Marshall Breeding is an independent consultant, speaker, and author. He is the editor of Smart Libraries Newsletter and creator and editor of Library Technology Guides (https://librarytechnology.org). He has authored the annual “Library Systems Report” published most recently in American Libraries. He has also edited and authored several books, was formerly the director for innovative technology and research for the Vanderbilt University Library, and regularly teaches workshops and presents internationally at library conferences.
- About the Author
Today's Web-savvy users often bypass traditional library catalogs for more interactive, tech-friendly interfaces. Help your library stand out within the crowded landscape of information providers with Marshall Breeding's new, highly practical guide to interactive next-generation library catalogs. Learn how to give your users access to a wide selection of print and electronic content with this jargon-free, step-by-step guide. Breeding outlines the important functions and features of next-gen catalogs, briefs you on all of the available commercial and open source software, and helps you select which products are right for your library's next-gen catalog. You'll learn to lay the groundwork for practical implementation, integrate the catalog into your existing technological environment, address a multitude of common implementation issues and concerns, and assess the impact of your catalog so you can demonstrate the change you led. A thorough glossary with definitions for all key terms in included, and Breeding presents the material in a manner that is both accessible to non-technical professionals and useful for systems librarians.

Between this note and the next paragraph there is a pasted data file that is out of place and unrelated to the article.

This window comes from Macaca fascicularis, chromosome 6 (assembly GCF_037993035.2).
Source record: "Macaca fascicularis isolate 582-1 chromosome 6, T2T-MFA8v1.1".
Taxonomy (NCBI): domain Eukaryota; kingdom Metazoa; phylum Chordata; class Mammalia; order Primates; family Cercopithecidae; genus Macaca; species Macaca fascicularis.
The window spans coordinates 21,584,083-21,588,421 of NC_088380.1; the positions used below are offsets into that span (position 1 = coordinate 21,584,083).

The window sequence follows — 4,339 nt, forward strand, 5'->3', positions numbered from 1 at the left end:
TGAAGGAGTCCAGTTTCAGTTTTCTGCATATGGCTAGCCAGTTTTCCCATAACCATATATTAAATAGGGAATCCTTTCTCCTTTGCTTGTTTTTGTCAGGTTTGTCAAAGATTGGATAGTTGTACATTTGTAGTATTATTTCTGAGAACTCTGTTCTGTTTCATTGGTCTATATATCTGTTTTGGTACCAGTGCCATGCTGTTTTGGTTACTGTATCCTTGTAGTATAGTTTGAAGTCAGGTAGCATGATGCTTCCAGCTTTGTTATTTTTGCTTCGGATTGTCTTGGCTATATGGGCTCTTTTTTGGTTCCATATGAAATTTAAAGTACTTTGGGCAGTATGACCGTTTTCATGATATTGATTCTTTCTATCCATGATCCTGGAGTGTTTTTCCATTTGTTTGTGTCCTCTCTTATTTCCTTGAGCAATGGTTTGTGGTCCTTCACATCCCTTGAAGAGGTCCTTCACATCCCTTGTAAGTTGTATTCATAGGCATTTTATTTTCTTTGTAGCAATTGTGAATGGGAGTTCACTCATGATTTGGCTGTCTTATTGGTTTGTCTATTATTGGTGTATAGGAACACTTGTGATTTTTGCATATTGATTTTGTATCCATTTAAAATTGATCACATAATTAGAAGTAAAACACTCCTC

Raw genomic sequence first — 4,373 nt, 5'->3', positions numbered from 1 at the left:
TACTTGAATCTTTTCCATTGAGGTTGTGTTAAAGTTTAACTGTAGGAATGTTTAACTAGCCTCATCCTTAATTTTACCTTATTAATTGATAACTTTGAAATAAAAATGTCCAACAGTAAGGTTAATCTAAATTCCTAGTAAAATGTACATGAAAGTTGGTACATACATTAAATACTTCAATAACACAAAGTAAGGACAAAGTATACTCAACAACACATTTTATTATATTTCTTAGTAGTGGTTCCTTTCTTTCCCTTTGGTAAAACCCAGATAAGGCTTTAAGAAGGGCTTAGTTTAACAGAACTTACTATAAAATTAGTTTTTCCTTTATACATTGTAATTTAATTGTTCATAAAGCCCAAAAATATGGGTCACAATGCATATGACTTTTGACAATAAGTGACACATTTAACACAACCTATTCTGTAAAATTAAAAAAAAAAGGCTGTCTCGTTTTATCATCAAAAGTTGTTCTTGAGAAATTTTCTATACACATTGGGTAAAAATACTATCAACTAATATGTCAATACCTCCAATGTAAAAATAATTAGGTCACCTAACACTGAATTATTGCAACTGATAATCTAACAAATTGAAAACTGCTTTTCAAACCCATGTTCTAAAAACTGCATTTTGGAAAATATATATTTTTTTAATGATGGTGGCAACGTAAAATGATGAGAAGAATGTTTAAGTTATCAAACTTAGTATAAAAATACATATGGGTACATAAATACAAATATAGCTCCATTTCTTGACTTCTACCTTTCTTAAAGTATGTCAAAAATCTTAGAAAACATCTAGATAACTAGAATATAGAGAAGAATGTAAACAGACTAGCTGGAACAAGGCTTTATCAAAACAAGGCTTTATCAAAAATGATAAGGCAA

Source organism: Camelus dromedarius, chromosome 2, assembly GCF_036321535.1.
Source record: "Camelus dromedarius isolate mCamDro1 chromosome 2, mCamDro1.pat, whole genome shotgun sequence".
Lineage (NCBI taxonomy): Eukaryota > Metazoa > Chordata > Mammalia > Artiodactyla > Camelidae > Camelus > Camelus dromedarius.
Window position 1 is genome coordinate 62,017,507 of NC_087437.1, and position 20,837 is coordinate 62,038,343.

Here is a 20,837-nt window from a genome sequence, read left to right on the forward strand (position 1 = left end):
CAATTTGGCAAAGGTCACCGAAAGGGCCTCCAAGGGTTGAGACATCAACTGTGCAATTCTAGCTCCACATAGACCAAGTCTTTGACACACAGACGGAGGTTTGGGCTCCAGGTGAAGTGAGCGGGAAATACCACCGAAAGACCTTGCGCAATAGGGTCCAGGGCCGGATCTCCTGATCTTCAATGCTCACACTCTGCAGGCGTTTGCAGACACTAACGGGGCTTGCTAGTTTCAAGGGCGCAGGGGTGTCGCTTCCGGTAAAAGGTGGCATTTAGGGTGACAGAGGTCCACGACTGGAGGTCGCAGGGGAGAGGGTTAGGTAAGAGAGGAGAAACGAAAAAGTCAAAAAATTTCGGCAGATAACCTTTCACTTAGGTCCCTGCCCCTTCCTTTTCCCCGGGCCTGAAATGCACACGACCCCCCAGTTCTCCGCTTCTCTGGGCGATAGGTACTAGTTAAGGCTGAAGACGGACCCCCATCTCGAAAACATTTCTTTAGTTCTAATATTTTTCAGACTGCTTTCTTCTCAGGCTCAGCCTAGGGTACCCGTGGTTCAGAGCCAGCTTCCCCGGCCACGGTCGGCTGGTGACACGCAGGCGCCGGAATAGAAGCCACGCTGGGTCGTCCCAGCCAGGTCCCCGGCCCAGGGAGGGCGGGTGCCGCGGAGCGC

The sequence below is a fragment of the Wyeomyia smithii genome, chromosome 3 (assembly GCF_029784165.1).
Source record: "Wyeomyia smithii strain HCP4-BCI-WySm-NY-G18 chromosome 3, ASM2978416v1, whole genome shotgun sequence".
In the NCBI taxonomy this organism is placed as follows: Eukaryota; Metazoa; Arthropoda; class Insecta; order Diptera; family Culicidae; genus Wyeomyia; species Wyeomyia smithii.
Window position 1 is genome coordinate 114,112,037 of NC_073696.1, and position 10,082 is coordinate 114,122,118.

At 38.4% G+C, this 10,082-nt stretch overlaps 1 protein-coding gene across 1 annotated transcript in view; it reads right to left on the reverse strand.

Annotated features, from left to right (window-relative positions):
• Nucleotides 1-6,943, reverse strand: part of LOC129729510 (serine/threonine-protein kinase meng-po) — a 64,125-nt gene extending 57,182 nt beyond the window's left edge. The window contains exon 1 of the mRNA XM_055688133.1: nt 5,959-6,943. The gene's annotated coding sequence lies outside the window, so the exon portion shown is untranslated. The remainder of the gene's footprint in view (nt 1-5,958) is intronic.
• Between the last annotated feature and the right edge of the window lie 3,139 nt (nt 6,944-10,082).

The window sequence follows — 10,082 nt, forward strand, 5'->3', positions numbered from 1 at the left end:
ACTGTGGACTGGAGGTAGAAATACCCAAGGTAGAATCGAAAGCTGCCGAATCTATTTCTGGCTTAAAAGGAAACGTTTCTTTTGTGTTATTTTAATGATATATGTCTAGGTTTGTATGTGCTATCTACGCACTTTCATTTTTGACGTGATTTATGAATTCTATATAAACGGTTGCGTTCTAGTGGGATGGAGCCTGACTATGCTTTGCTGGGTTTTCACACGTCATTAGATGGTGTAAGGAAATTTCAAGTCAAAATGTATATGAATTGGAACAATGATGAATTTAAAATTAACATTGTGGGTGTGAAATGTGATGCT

"With his background, Breeding writes with authority on the transformation of the traditional online catalog into a discovery interface ... At 125 pages, the book provides a very useful guide and project outline of discovery interfaces for systems and technology librarians. Library administrators and staff who need an overview on the next generation library catalog will also benefit from Breeding's clear descriptions of this complex subject. The information in this book is applicable to any type of library, whether it is a public, academic, or special library."